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The European Union Prepares Antitrust Investigation Against Microsoft

The European Union is preparing an antitrust investigation against Microsoft. After months of deliberation, the European Commission has approved a formal process to analyze the partnership between Microsoft and OpenAI. The highest authority is considering investigating whether the agreement between the two companies harms competition.

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According to a report from the Financial Times, the European Union remains firm in its intention to investigate Microsoft. Although the European Commission found no evidence that Microsoft controls OpenAI in its initial analysis, the regulator believes there might be something anti-competitive about the alliance.

The key question was whether Microsoft had acquired lasting control over OpenAI,”


Said Competition Commissioner Margrethe Vestager.


“After a thorough review we concluded that this was not the case. So, we closed this chapter, but the story is not over.”

The European Commission might launch a traditional antitrust investigation to understand the effect of the partnership. Vestager revealed that they have sent new questions to Microsoft and OpenAI to find out if there are exclusivity clauses that could negatively affect competitors.

Although there is no confirmation of a formal investigation yet, this would be the first step. The European Commission believes that an alliance between the world’s most valuable company and the leading AI startup could harm other companies in the sector. If the investigation happens, the process could last years and result in millions of dollars in fines for Microsoft if it is found to have engaged in anti-competitive conduct.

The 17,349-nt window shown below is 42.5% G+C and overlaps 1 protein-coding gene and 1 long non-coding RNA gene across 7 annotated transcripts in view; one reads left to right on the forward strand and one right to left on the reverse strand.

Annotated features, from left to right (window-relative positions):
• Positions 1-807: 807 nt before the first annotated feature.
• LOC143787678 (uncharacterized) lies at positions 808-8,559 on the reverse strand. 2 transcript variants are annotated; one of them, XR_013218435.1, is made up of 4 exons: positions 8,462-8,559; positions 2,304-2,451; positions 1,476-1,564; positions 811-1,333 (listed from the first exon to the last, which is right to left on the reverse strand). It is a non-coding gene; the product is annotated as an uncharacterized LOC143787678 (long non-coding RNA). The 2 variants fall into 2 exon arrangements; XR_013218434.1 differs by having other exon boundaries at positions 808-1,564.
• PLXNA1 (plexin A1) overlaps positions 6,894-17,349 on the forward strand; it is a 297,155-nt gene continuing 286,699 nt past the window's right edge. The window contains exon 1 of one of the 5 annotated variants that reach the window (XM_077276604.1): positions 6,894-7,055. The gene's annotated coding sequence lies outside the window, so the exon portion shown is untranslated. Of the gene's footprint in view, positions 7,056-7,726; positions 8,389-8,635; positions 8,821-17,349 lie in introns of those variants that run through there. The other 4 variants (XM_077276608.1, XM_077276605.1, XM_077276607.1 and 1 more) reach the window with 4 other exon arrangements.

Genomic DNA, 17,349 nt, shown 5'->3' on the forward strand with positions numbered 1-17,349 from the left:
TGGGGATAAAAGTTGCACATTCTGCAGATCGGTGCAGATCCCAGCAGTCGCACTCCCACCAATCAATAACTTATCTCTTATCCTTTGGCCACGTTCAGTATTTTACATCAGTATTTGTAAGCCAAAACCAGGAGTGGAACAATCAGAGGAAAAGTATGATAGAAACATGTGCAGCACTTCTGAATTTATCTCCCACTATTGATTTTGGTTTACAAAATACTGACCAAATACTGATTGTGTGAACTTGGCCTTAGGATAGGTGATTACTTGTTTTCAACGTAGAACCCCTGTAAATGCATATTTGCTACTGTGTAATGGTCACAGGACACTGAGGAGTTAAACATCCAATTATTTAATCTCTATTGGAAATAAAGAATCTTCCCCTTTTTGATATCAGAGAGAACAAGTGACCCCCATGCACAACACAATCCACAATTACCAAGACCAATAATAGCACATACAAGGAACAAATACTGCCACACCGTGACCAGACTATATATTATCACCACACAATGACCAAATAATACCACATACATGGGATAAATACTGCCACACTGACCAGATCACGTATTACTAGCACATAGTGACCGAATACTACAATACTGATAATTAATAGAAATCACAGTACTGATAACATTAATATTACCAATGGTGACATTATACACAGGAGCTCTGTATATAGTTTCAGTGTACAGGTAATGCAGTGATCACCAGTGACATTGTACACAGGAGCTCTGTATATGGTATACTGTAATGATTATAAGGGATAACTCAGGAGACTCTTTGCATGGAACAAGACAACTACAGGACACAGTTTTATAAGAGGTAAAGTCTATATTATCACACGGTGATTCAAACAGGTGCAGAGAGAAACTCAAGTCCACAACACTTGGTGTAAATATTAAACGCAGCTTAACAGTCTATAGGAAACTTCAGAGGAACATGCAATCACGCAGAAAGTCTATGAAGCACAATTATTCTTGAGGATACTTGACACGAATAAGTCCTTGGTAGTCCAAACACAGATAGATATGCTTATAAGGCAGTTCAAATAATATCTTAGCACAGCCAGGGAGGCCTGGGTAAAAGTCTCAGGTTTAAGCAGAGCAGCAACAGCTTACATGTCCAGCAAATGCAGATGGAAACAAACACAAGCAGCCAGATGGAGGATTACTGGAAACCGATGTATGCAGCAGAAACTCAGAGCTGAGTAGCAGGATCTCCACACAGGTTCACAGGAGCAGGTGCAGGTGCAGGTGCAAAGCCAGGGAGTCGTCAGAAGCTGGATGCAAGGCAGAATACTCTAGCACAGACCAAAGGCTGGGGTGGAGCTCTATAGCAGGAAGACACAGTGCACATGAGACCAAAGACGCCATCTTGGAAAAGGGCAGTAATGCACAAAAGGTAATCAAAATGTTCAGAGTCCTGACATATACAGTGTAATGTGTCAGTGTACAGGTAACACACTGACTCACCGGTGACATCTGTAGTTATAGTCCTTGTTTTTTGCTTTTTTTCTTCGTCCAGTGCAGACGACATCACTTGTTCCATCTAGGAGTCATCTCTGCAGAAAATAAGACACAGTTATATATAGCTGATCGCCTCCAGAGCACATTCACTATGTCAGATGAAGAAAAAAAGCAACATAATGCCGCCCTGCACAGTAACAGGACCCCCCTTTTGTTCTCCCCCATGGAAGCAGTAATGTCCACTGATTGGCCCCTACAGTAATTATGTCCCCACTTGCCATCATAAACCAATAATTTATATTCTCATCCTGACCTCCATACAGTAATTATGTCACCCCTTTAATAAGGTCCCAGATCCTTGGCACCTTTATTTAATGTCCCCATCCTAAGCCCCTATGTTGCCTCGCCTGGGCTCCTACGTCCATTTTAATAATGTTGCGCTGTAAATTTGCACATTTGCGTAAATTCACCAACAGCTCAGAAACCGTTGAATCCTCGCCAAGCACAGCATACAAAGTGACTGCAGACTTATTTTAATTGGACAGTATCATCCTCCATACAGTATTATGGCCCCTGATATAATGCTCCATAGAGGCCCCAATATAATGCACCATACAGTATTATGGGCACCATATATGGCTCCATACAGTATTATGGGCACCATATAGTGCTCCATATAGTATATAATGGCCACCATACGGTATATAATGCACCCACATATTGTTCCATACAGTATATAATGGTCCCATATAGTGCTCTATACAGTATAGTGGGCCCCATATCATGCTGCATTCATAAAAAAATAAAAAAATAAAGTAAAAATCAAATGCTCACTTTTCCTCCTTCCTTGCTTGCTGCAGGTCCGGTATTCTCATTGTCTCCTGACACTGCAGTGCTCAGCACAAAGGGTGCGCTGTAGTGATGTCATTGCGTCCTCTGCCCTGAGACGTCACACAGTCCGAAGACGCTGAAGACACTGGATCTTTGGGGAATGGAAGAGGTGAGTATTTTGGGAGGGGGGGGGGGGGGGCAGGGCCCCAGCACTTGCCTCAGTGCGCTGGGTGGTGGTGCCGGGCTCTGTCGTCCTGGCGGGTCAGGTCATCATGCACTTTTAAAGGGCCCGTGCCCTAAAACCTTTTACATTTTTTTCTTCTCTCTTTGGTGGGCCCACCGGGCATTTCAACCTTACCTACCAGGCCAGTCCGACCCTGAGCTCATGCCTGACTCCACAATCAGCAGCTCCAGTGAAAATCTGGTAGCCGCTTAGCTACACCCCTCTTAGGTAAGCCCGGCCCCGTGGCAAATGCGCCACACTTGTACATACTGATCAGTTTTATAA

Read Also: Microsoft Thinks It’s Okay to Steal Content from the Web to Train Its AI

Not Only Microsoft, But Google Is Also in the Sights of the European Union

Not Only Microsoft, But Google Is Also in the Sights of the European Union

During a conference with the media, Margrethe Vestager revealed that the European Commission will also investigate the agreement between Google and Samsung. The Competition Commissioner wants to know the details about this alliance announced in January, where Google committed to implementing its language models in Samsung devices.

“We are also submitting information requests to better understand the effects of Google’s agreement with Samsung to pre-install its small Gemini Nano model on certain Samsung devices,”


Vestager said.

After the rise of ChatGPT and Gemini, the European Commission and other regulators have focused on big technology companies. In the case of Microsoft, the authority considers that the company engages in questionable practices, such as the agreement with Inflection. The Redmond giant hired most of Inflection’s employees, including Mustafa Suleyman, and promised to pay more than $650 million for licenses and the use of the models developed by the company.

Before this deal, Inflection was positioned as a major player in artificial intelligence. The company developed language models and a chatbot called Pi, which had more than 1 million active users per day.

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